Because I see what he goes through every day and I know there are so many more people out there like him, I think my life isn’t as important as having millions of people have a better life.

I would do it in a heartbeat.

I love Luke with all my heart and would do anything for him. I will continue to help him in any way I can.

This “In Their Own Words” essay is written by Kate Linman, a high school senior at Piper High School in Kansas City, Kan. This was originally written as a college admissions essay. This April, she hosted a successful walk-a-thon called “Lace Up 4 Luke.”

If you have a story you wish to share about your personal experience with autism, please send it to editors@autismspeaks.org. Autism Speaks reserves the right to edit contributions for space, style and content. Because of the volume of submissions, not all can be published on the site.

  1. Pattty Brown
    June 11, 2010 at 10:56 am

    I hope Kate Linman got into the college of her choice. Her essay brought tears to my eyes. What a powerful statement, to say that yuo would give your life for another. Luke is blessed to have such an amazing champion!

  2. June 11, 2010 at 7:44 pm

    What an amazing young lady, with a huge heart for others. This was the most moving essay I have read in a long long time. Luke is a very lucky young man, and I am sure that Kate, you feel very lucky to have Luke in your life. Altho these kids face enormous challenges, I know that their Heavenly Father has endowed them with all that they need to accomplish what is their mission while here ( and i believe for most it is to impact the lives of those around them as they do so well, bringing out the best in those of us who love them so much.)Thank you for sharing your thoughts in such an elloquent way.

  3. Kelle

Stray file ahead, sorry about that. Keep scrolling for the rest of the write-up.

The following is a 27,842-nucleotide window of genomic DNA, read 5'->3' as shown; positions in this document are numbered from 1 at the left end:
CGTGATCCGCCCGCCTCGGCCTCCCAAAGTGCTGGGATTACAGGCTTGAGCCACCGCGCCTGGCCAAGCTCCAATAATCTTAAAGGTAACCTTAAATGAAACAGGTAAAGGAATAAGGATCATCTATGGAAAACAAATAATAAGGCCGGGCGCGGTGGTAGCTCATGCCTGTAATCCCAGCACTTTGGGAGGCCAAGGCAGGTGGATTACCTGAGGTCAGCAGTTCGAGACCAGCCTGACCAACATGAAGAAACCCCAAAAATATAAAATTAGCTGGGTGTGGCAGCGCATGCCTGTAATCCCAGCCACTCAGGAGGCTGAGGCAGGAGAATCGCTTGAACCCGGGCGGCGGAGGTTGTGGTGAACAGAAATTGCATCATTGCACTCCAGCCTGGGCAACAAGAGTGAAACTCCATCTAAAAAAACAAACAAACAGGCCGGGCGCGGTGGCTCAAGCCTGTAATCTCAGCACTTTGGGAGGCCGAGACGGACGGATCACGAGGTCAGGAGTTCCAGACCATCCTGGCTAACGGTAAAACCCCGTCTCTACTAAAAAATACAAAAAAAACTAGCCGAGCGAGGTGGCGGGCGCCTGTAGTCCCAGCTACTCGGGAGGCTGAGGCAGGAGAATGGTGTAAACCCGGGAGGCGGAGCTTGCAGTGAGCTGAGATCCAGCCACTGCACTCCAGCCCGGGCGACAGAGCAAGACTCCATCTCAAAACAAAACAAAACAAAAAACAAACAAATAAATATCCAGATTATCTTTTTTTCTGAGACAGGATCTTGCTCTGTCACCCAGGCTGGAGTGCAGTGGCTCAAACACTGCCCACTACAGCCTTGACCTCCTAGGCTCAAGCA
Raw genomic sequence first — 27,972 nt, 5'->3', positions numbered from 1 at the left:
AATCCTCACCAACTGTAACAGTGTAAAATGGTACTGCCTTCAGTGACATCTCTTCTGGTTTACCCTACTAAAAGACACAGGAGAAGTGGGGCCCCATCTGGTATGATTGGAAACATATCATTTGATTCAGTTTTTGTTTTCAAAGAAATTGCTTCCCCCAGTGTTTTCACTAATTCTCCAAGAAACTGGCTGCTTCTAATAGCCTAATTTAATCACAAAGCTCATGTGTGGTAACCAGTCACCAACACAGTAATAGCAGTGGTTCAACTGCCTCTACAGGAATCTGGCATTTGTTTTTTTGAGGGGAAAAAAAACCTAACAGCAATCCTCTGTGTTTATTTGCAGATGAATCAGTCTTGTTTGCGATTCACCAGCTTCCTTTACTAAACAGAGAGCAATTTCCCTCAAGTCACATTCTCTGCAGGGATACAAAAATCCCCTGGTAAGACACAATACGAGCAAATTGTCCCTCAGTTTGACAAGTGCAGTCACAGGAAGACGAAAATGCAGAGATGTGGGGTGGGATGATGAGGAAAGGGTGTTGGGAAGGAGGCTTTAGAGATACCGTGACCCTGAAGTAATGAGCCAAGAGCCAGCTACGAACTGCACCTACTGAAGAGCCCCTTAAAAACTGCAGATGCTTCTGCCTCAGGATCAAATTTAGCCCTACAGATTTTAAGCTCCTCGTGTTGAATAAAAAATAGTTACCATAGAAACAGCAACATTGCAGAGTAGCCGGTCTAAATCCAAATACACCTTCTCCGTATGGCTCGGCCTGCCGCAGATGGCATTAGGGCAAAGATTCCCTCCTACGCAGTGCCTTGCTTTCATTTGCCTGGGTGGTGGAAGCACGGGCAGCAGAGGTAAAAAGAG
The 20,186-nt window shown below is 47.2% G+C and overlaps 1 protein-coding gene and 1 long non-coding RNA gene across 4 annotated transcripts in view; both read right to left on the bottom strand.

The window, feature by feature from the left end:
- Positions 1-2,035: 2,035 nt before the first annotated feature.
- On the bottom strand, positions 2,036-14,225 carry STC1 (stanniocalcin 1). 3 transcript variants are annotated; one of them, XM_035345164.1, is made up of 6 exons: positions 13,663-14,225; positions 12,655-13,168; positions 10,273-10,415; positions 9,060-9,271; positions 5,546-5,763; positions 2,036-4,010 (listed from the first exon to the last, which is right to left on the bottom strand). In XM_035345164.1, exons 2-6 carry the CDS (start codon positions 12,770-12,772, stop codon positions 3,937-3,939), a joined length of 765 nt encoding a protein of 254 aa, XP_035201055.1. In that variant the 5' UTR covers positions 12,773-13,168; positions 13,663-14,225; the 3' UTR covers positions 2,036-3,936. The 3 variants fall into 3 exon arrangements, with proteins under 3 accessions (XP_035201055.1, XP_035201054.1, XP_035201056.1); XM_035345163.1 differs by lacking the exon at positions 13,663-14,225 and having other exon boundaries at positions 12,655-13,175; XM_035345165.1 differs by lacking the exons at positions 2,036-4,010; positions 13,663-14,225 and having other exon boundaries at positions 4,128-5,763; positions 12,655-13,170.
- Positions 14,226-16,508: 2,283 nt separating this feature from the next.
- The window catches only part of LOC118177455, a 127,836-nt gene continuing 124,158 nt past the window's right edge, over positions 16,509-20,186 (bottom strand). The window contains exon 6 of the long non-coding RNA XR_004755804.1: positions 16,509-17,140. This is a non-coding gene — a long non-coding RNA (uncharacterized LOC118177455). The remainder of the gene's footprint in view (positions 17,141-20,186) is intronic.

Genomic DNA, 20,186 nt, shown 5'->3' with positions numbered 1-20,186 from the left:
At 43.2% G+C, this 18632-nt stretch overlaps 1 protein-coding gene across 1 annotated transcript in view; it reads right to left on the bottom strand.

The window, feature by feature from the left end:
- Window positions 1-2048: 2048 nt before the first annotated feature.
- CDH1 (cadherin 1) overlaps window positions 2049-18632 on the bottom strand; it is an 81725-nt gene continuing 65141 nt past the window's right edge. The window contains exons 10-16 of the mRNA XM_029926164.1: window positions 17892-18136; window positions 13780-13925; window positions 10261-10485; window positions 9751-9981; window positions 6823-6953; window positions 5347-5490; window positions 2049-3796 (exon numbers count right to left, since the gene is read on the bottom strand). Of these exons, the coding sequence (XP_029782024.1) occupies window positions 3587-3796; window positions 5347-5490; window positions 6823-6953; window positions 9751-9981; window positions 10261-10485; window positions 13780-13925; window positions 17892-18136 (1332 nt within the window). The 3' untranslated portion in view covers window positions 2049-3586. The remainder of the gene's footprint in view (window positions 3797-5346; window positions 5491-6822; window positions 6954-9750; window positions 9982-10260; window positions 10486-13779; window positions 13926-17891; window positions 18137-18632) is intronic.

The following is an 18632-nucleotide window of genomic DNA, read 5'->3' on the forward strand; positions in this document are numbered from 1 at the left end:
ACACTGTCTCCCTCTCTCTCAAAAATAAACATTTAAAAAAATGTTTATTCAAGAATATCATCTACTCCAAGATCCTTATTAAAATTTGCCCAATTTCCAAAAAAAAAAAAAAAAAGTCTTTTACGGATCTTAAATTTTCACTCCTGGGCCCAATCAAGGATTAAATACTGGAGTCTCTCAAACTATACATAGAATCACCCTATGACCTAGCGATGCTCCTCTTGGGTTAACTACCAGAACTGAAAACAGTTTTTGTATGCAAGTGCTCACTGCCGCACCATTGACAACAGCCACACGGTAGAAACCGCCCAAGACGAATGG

June 12, 2010 at 9:31 pm

    Kate, I love your article. It brought tears to my eyes. I wish there were more out there that had such an amazing heart to learn and understand what it’s like for those affected with autism and their families. I was especially touched by your comment about how those without autism can take for granted things like changing their clothes, etc (even having a conversation is a challenge for my son – we are teaching him about all that).
    Thank you, God bless you in your endeavors to raise awareness and money for Luke.

  4. Juan Navarro
    June 14, 2010 at 10:58 am

    Autism in the workplace is becoming a reality. We need to create awareness beyond what we do now. Our kids do grow up. In fact those diagnosed in the early 90’s are coming of age (+18) and into the workforce as well as in the community in a more visible manner. I realize that awareness is easier raise when you put children faces on the cover page, but we need to do more for those that are no small no more. We need to include Autism as a disability on its own merit in the workforce so reasonable accommodation has a better meaning under ADA. That people with Asperger’s Syndrome and other High Functioning ADS persons are part of the Disability Target Programs government agencies have. We cannot have ADS individuals be lump up together with the more common disable individuals. ADS is beyond physical disabilities and is not your typical mental disability. We need to continue our fight beyond the school years. Kate, your article is a great example of what can be done.